The inaugural Warrior Games were a five-day athletic competition featured 200 wounded warriors, from all branches of the military, competing in seven sports.  The sports featured during the games were shooting, swimming, archery, volleyball, cycling, track and field and basketball.  John Rich recently released his first solo project “Son of a Preacher Man,” and debuted his first chart-topping solo single “Shuttin’ Detroit Down.”  Check out more pics below!

Command Sgt. Maj. Kilpatrick thanks John Rich for entertaining Soldiers and their families at the Fort Carson USO center. (USO photo by Michael J. Pach / 3 Peaks Photography & Design)

Country star John Rich plays for Soldiers and their families at the Fort Carson USO center. (USO photo by Michael J. Pach / 3 Peaks Photography & Design)

4 thoughts on “John Rich Wraps Up 2010 Warrior Games with USO Concert in Honor of America’s Heroes

  1. WOUNDED WARRIOR GAMES

    Dr. Laura the radio talk show host is also the mother of an Army Soldier. On her web site today, (11 May 2010) she talks about attending a function for hundreds of new enlistees, some of these future veterans told her, their parents not only would not support their joining the military, but will now, not even speak to their own children-soldiers.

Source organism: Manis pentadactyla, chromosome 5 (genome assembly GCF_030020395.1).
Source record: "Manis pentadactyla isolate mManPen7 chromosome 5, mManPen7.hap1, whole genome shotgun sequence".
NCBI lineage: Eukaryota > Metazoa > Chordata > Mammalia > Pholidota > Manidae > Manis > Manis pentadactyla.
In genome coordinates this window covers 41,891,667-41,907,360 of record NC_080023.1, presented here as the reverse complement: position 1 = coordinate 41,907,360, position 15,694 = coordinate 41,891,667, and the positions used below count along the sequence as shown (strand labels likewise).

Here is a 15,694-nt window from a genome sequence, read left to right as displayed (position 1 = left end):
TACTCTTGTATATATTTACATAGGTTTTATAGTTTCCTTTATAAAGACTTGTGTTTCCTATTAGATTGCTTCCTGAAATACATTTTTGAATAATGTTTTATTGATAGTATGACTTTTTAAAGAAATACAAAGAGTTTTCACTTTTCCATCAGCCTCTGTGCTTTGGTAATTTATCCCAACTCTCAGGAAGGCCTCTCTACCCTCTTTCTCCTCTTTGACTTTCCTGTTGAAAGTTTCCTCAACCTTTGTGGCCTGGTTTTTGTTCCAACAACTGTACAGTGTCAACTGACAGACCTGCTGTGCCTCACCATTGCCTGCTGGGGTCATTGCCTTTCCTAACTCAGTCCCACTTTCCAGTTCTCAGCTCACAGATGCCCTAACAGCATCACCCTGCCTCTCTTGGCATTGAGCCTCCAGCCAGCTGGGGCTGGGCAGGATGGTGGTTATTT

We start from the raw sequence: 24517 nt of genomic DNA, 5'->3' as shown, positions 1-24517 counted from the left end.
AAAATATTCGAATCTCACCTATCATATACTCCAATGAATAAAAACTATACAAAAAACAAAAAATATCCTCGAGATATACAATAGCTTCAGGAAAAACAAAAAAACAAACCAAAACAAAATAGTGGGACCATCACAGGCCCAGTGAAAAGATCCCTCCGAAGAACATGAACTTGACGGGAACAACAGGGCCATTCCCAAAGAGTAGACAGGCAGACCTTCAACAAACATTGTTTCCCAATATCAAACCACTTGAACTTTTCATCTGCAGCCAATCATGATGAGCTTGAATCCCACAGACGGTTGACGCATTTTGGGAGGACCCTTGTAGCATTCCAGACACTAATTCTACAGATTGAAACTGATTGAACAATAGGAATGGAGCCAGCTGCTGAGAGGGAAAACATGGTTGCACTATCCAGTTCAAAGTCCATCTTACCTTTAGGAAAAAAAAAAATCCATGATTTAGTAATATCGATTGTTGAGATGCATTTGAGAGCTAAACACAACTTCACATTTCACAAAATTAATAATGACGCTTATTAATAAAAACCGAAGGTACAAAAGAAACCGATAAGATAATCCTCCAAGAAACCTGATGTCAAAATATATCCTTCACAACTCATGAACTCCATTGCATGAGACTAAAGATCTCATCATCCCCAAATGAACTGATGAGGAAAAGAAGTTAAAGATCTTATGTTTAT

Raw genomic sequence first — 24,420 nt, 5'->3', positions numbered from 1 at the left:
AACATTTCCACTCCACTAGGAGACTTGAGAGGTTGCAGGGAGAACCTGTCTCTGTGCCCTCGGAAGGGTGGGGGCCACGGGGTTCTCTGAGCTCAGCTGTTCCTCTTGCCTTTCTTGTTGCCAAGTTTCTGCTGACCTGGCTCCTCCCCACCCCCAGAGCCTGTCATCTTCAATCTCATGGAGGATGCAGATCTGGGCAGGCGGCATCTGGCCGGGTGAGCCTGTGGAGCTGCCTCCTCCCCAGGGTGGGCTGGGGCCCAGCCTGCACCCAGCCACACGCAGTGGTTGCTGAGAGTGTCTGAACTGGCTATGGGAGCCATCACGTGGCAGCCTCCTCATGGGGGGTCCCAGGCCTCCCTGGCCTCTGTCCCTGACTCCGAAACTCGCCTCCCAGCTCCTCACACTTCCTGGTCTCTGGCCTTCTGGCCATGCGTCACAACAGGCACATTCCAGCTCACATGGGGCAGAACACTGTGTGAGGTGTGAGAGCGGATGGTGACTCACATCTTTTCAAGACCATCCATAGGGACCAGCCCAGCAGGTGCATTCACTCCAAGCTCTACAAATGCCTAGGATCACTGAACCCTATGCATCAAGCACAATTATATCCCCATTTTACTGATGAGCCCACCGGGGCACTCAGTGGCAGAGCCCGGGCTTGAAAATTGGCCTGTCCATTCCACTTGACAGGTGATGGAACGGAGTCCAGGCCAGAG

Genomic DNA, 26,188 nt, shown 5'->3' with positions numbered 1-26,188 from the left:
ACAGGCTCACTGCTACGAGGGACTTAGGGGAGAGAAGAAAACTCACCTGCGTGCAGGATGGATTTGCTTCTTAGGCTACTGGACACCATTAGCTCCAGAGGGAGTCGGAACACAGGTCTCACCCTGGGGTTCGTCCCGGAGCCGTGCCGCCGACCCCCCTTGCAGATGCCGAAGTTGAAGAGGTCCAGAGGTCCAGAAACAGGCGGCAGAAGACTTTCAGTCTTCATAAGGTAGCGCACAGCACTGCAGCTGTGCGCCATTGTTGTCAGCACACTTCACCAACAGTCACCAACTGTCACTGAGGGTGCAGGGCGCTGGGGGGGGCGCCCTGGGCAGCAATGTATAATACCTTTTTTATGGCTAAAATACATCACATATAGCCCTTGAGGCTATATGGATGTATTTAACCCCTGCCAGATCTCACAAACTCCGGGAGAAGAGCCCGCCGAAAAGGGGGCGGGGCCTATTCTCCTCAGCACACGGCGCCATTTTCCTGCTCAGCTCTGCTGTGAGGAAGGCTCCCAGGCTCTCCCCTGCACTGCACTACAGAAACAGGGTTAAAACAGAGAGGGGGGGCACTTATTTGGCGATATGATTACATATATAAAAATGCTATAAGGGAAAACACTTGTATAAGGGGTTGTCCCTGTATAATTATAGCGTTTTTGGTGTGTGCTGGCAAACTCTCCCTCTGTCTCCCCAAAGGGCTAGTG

I sent the following to her web site after working the Wounded Warrior Games today.
    Dr. Laura
    I am retired Air Force and am now a Colorado Mounted Ranger. This week in (10-14 May 2010) Colorado Springs, Colorado at the US Olympic Training Center they are holding the first Wounded Warrior Games. There are over 200 injured and wounded veterans, men and women competing in these games. As a Colorado Ranger I assisted in the Opening Ceremony on Monday the 10th and it brought many a tear to many a veteran and active duty person in the crowd. Today 12 May 2010, I was in the first Medals Presentation Ceremony for these wounded warrior athletes. I was standing at attention on stage as the winning athletes received their medals. As the crowd went wild with cheers I was supposed to continue standing at attention, when what I wanted to do was cheer and clap for these heroes, my new personal heroes. Monday night when I got home from the Opening Ceremony I called my active duty wife who was out of town on Air Force business to tell her about these wonderful veterans. I was sort of complaining about my back and feet hurting from standing most of the day then I stopped. I told her I had never been around so many injured veterans in one location and compared to their struggles I was not hurting anymore. I just saw your Army Mom video. Thank you for supporting our country’s men and women in the Armed Services. And thank you for backing your soldier-son when he made that very important choice to serve his Nation.
    Major Van Harl USAF Ret vanharl@aol.com., currently, Ranger Van Harl #348, Colorado Mounted Rangers.